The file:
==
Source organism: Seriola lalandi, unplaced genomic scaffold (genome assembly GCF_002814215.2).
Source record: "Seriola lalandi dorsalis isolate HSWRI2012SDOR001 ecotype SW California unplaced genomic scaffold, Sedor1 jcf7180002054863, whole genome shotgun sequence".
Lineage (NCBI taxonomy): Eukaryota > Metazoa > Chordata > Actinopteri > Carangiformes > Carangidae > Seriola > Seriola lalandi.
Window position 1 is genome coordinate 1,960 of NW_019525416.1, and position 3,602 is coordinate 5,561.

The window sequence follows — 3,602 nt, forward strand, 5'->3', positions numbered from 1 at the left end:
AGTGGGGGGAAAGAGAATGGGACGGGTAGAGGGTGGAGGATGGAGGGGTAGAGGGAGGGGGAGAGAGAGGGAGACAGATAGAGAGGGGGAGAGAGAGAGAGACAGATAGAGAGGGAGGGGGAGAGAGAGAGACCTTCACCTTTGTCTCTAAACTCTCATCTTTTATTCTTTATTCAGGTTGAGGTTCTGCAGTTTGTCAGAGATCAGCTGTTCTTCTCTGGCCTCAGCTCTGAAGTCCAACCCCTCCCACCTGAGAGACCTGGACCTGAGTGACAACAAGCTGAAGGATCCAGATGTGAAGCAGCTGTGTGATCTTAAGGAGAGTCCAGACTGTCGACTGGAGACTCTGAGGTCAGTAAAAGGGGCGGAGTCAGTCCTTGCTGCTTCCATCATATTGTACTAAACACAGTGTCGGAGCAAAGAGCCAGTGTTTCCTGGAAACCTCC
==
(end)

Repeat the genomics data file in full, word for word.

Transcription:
Source organism: Seriola lalandi, unplaced genomic scaffold (genome assembly GCF_002814215.2).
Source record: "Seriola lalandi dorsalis isolate HSWRI2012SDOR001 ecotype SW California unplaced genomic scaffold, Sedor1 jcf7180002054863, whole genome shotgun sequence".
Lineage (NCBI taxonomy): Eukaryota > Metazoa > Chordata > Actinopteri > Carangiformes > Carangidae > Seriola > Seriola lalandi.
Window position 1 is genome coordinate 1,960 of NW_019525416.1, and position 3,602 is coordinate 5,561.

The window sequence follows — 3,602 nt, forward strand, 5'->3', positions numbered from 1 at the left end:
AGTGGGGGGAAAGAGAATGGGACGGGTAGAGGGTGGAGGATGGAGGGGTAGAGGGAGGGGGAGAGAGAGGGAGACAGATAGAGAGGGGGAGAGAGAGAGAGACAGATAGAGAGGGAGGGGGAGAGAGAGAGACCTTCACCTTTGTCTCTAAACTCTCATCTTTTATTCTTTATTCAGGTTGAGGTTCTGCAGTTTGTCAGAGATCAGCTGTTCTTCTCTGGCCTCAGCTCTGAAGTCCAACCCCTCCCACCTGAGAGACCTGGACCTGAGTGACAACAAGCTGAAGGATCCAGATGTGAAGCAGCTGTGTGATCTTAAGGAGAGTCCAGACTGTCGACTGGAGACTCTGAGGTCAGTAAAAGGGGCGGAGTCAGTCCTTGCTGCTTCCATCATATTGTACTAAACACAGTGTCGGAGCAAAGAGCCAGTGTTTCCTGGAAACCTCC